While conversation about the 2016 presidential candidates on Reddit was robust in the summer and early fall of 2015, in the prelude to the primaries, it was one of many topics of conversation on the site competing for attention among its users.
During the three months studied – May, June and September of 2015, more than a year before the general election and five to nine months before the first caucuses and primaries – researchers identified more than 350,000 comments mentioning a presidential candidate.4
These amounted to less than 1% of the 165 million-plus comments left on Reddit during that time period, a reflection of the diverse discussion around both news and non-news items that occur on the site. Similarly, of the nearly 84,000 active subreddits – those with any comments at all during the three months studied – comments mentioning candidates appeared in just 6%, or roughly 5,000. In addition, the conversation was further concentrated within those roughly 5,000 subreddits. Fully 91% of these comments appeared in 373 subreddits, many of which also happened to be among the most popular subreddits on the site at the time. Fully 85% of these comments appeared within the top 500 most-trafficked subreddits.
To gain a better sense of the kinds of subreddits included in these 373, researchers categorized them into 14 different topical categories: four that are clearly political in nature and 10 that are not. The total number of subreddits that fall into each of these categories varies considerably. Only comments falling into these 373 subreddits were included in the analysis that follows.
Here, as might be expected, the majority of comments (60%) appeared in political subreddits, especially those focused on general politics (37%).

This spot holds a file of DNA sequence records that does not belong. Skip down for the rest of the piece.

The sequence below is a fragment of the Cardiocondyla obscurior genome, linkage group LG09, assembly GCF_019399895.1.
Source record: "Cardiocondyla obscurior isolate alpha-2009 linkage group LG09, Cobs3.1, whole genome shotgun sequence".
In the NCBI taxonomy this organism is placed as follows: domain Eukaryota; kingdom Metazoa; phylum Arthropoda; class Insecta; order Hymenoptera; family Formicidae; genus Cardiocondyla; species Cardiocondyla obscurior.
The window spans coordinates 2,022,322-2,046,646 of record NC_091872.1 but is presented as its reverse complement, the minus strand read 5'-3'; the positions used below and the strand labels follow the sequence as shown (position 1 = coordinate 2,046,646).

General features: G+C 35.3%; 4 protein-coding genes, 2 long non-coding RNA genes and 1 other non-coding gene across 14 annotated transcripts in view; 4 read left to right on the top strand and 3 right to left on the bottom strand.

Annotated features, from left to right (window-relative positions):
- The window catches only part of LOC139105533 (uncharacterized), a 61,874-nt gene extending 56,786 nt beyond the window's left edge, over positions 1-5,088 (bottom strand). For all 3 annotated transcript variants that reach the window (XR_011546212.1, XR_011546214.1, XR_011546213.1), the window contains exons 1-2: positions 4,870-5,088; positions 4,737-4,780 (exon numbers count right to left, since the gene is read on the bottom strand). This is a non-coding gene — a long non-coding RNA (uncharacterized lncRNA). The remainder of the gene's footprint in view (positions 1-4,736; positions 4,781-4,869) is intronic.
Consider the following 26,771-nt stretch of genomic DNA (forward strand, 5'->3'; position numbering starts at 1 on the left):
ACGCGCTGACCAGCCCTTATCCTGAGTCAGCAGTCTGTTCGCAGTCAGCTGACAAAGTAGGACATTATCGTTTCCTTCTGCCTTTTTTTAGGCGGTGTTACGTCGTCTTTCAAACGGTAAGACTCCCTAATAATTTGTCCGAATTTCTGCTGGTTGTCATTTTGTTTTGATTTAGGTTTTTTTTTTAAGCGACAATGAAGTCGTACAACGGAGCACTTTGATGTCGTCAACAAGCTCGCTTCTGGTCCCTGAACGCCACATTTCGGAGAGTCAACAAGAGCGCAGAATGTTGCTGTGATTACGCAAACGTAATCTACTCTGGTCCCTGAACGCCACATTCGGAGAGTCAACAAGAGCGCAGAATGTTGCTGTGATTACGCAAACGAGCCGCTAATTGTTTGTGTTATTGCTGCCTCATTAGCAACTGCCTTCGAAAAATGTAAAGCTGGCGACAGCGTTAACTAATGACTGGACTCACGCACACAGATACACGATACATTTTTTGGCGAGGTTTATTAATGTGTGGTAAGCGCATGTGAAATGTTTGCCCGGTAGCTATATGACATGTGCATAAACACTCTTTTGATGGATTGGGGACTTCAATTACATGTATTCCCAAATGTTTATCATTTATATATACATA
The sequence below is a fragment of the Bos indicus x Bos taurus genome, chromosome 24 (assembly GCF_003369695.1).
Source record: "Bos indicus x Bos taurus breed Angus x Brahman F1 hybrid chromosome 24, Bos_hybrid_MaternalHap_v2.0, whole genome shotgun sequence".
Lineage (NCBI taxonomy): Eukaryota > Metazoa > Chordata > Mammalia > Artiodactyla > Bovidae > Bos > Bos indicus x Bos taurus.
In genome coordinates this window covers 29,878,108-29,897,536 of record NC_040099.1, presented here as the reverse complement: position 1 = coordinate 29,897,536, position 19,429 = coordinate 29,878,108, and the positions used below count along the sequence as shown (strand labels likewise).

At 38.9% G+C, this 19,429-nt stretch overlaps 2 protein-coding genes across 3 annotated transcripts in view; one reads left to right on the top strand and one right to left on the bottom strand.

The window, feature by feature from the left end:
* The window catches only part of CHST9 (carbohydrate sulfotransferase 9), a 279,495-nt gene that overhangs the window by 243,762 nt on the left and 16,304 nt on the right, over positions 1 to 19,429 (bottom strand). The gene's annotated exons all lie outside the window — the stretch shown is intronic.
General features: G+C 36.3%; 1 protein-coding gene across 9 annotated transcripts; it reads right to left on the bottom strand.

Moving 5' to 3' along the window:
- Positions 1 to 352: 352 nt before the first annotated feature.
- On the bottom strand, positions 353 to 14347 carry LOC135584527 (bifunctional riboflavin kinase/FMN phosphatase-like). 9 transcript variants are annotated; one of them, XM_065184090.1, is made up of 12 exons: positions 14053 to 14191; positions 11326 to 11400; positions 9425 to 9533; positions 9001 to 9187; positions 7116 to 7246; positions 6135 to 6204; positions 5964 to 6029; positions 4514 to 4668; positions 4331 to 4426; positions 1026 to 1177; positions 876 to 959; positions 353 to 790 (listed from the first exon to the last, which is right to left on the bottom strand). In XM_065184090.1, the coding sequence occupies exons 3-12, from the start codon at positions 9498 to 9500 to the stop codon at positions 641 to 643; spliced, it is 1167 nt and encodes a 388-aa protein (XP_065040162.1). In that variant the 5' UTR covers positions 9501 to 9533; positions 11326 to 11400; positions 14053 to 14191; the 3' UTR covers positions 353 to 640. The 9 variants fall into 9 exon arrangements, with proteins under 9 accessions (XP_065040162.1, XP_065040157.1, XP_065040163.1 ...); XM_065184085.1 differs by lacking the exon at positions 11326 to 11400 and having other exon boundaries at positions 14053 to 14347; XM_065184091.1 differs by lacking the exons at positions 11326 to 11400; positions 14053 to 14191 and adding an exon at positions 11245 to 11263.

A smaller, but still sizable, share (40%) of comments appeared in non-political subreddits such as information exchange (11%) and web culture (9%). More than 4,000 of these comments naming candidates, for example, appeared in a subreddit called /r/atheism over the course of the three months studied. About 800 appeared in one called /r/LateShow and nearly 700 in /r/forwardsfromgrandma.
In a broad social platform, one would not expect the candidate discussion to dominate the entire site, and the small slice of conversation devoted directly to the presidential candidates is not even that far out of sync with more mainstream media. For example, in 2011 – the last pre-election year – a Pew Research Center content analysis found that the 2012 presidential campaign accounted for 9% of the entire mainstream news agenda for the whole year.
Nonetheless, where the discussion did take off, it could dominate. The /r/politics subreddit is one of the top 20 forums on the site,5 and it hosted about 26,000 posts and a million comments in the three months studied. This analysis identified about 9,000 posts on /r/politics where at least one comment named a presidential candidate – fully a third of all posts made in the period.
Conversely, in /r/news – the most visible setting for discussion of current events on Reddit – the 12,000-plus comments naming a candidate represented less than 1% of all /r/news comments posted during the three months.6 While there may well have been other conversations about the campaign – in looking at the September /r/news posts with the most comments overall, not just those naming a candidate – election-related posts would not appear in the top 10. Instead, this candidate-driven discussion was overshadowed by topics such as Kim Davis, the county clerk who refused to issue marriage license to gay couples – a subject that accounted for three of the top 10 posts.